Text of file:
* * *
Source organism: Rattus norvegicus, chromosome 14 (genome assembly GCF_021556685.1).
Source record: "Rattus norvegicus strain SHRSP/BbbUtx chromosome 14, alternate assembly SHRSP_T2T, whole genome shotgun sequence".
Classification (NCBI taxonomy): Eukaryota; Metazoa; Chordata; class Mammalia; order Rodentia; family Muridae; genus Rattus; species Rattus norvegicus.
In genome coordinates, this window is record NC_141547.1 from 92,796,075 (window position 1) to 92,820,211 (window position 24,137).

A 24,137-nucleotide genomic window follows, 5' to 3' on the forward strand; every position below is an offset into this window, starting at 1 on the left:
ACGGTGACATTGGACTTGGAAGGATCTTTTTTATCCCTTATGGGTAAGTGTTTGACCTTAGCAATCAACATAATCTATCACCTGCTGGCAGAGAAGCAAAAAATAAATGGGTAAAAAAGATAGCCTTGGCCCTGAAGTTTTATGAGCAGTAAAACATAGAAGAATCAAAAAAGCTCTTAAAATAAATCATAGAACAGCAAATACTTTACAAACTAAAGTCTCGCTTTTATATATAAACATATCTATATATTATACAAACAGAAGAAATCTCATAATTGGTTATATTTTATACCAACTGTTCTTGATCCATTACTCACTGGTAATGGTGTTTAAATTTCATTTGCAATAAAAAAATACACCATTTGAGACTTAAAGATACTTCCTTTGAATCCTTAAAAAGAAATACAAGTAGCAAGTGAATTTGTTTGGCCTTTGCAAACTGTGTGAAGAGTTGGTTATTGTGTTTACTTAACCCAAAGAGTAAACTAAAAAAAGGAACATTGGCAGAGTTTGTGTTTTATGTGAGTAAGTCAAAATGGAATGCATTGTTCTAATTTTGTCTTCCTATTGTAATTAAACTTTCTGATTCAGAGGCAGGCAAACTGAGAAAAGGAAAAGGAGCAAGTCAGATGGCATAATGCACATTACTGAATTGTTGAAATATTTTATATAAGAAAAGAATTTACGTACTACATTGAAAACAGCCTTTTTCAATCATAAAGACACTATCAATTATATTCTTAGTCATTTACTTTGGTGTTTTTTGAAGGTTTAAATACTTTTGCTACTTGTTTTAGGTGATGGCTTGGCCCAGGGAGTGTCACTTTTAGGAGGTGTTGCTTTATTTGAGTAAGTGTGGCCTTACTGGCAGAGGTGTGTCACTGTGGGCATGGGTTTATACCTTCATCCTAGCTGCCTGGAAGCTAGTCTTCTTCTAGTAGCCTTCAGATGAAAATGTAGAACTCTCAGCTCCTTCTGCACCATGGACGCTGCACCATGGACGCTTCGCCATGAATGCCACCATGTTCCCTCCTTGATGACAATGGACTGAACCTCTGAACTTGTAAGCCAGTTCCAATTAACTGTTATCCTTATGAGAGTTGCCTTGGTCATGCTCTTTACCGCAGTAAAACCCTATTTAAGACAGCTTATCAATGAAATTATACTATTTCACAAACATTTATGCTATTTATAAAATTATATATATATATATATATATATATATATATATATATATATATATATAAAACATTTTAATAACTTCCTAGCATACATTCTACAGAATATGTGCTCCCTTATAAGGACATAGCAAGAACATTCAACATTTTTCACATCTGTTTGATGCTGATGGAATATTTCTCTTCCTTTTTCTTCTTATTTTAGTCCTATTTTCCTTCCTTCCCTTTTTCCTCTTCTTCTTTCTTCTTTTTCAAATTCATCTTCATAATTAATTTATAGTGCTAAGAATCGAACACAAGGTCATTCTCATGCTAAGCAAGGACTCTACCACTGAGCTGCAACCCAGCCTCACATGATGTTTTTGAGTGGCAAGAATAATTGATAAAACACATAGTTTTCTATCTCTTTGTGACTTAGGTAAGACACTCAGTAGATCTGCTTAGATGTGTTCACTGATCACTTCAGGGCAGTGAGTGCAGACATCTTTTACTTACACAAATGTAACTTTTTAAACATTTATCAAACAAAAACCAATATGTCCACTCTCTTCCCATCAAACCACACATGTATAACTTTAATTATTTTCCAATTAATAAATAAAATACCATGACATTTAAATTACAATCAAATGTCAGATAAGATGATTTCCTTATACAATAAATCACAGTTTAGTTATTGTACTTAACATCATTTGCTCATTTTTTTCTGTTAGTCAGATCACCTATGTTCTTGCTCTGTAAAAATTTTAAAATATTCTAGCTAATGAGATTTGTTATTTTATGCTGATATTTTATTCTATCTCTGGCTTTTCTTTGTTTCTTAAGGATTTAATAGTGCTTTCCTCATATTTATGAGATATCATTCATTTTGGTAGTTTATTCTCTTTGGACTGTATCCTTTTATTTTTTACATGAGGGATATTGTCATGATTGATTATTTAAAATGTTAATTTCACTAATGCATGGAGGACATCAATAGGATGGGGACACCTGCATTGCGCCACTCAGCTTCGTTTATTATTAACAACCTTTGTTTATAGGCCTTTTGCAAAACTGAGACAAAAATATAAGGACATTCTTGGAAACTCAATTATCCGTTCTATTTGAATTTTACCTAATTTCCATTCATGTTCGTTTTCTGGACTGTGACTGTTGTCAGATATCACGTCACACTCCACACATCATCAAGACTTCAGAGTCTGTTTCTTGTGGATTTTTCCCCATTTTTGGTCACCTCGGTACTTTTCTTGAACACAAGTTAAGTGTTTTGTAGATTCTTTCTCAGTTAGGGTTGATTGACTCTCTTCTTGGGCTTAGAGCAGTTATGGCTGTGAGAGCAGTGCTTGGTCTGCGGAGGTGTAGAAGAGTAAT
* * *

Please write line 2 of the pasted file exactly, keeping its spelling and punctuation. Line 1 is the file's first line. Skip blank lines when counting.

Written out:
Source record: "Rattus norvegicus strain SHRSP/BbbUtx chromosome 14, alternate assembly SHRSP_T2T, whole genome shotgun sequence".